Your practical guide to exploring the Maasai Mara
The Maasai Mara, or the Mara, as the locals call it, is a beautiful national reserve bordering the Serengeti in Tanzania. The Maasai Mara's wildlife is prolific and it has excellent opportunities for game viewing. The wildebeest migration which takes place every year is world famous. It includes the dramatic crossing of the mara river by millions of migrating wildebeest, zebras and the trail of predators that accompanies them.
Covered in this section:
- The Beauty of the Maasai Mara
- Best time to visit the Maasai Mara
- How to drive to the Mara
- Go for bush camping in the Mara
- Practical tips & Tricks
The beauty of the Maasai Mara
Think Africa, and landscapes like the Maasai Mara are the first thing that come to mind. The Maasai Mara National Reserve will surely be in your Top 3 as a highlight of your trip. Its landscape has a beauty that is unmatched: fields and fields of waving grass turning from yellow to green depending on the season. Full of rivers and other water sources, the wildlife is prolific, even off-season. The season starts with the start of the great migration, when millions of wildebeests, zebras and gazelles cross the border from the Serengeti to the Maasai Mara in search of fresh water, usually around June/July/August. The hooved crowd is followed by predators, such as lions, cheetahs, leopards and hyenas. But, even without the migration, these impressive animals are roaming the plains.
Best time to visit the Maasai Mara
What is the best time to visit the Maasai Mara? Well, depends what you want: Wildebeest migration or Wilderness feel. Your preferences will guide you through the season:
- Peak season from mid-June - October. When the millions of wildebeests are in the Mara, it attracts many tourists as well.
- High season from November - February. Plenty of wildlife and people.
- Shoulder season from March - May. Rainy season so prepare for getting stuck in the mud. However, if you are a bit self reliant, this is a great season to explore the Mara. Wildlife viewing is still good, and less people means more to have all to yourself.
In particular, the wildebeests crossing of the Mara river is something that many tourists are seeking to experience. You should keep in mind that this event is attended by many, many tourists every year. Unfortunately, this often leads to a bit of a traffic-jammy experience.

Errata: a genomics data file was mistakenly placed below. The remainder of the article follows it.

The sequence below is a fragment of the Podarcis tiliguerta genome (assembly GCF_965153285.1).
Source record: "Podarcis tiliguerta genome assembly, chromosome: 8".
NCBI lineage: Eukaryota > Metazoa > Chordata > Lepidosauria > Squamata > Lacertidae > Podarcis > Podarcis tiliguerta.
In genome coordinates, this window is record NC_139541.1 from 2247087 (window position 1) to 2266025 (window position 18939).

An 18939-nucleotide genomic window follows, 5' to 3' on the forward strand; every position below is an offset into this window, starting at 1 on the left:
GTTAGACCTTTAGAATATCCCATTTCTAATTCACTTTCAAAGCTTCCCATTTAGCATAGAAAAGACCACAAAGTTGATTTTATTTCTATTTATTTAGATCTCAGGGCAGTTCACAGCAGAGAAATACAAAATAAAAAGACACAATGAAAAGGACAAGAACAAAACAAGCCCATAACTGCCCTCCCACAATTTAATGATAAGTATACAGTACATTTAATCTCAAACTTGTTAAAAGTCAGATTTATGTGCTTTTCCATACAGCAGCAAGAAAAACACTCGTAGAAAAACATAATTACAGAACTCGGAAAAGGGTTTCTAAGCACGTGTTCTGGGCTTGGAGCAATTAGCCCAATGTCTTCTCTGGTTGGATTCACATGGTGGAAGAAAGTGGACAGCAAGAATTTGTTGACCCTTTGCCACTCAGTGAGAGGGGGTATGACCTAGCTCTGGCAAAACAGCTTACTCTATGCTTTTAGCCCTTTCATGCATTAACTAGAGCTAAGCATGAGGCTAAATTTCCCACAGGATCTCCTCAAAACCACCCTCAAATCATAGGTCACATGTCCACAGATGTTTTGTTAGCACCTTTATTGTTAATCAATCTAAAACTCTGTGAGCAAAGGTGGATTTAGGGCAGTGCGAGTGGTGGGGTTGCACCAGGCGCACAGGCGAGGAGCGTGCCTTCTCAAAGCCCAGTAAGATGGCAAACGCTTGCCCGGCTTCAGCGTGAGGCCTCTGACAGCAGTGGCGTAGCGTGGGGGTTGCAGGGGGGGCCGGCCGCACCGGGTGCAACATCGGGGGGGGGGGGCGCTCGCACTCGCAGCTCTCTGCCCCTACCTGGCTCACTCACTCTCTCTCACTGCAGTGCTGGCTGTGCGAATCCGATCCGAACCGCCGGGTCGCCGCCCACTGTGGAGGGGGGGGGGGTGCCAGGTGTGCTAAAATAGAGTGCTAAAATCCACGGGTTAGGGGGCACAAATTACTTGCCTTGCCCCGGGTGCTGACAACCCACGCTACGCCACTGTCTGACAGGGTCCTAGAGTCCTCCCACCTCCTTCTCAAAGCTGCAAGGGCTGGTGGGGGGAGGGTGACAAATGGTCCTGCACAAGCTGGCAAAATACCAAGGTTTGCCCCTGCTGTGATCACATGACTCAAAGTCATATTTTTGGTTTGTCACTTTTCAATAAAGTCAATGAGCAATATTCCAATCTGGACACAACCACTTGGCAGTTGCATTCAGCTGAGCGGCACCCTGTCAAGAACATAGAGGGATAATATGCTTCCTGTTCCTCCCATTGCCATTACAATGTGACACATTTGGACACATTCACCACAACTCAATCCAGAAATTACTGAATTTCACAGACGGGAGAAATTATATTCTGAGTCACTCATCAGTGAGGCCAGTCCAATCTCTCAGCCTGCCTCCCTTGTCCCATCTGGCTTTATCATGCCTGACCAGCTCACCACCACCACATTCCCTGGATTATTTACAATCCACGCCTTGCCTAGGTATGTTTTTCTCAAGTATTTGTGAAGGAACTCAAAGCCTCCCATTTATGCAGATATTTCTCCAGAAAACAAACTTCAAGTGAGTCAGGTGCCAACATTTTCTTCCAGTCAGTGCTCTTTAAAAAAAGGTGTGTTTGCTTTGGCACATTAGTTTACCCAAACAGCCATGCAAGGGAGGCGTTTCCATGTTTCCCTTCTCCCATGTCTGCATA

The sector with the least tourist is the Mara Triangle, especially the western part of it.
Drive to the Maasai Mara
Entering the Maasai Mara is allowed for people hiring a Toyota Landcruiser, but not for the Toyota RAV4. We strongly recommend hiring a driver for exploring the Maasai Mara.
For some reason beyond our understanding, the roads leading to this highlight are the most terrible roads you can experience driving in Kenya.
These road are notorious among all tour guides in Kenya. Especially between Narok and Sekenani and Talek, the roads are very challenging due to the rocky surfaces with ribbons, which requires you to speed to absorb the bumps. But this also implies that in case something unexpected happens, like the crossing of an animal or an approaching vehicle after a blind corner, you need to react confidently and instantly.
Moreover, there are more arguments in favour of going with an experienced driver & guide that knows the park and hence understands the seasonal patterns of the animals. For a first-timer, it can be quite complicated to understand where to go and where to stay in the Maasai Mara.
Go for bush camping in the Maasai Mara Triangle
There are three public campsites in the Mara triangle: Oloololo, Eluai and Iseiya campsite. They are operating on a first come, first served basis. Most of the time they are completely deserted and you have it all for yourself. You have to be completely self sufficient though, as there are no facilities. You should also bring firewood, because you are not allowed to gather it there and then. The sight of the Mara plains from your rooftoptent, when you wake up in the morning is magical. Great value for money!
Roadtripper Mark Davies went for camping in the triangle recently (October 2018):
'Camping in Mara Triangle is really great and I would highly recommend starting a self drive in the Mara Triangle as it is more manageable and simpler to navigate than the main Mara national park. We camped in the public campsites and although Eluai felt a litte exposed and we were on our own, it was great. Oloololo gives a bit more comfort and has facilities. Rangers incredibly friendly in the triangle and everyone willing to pass on game information etc.'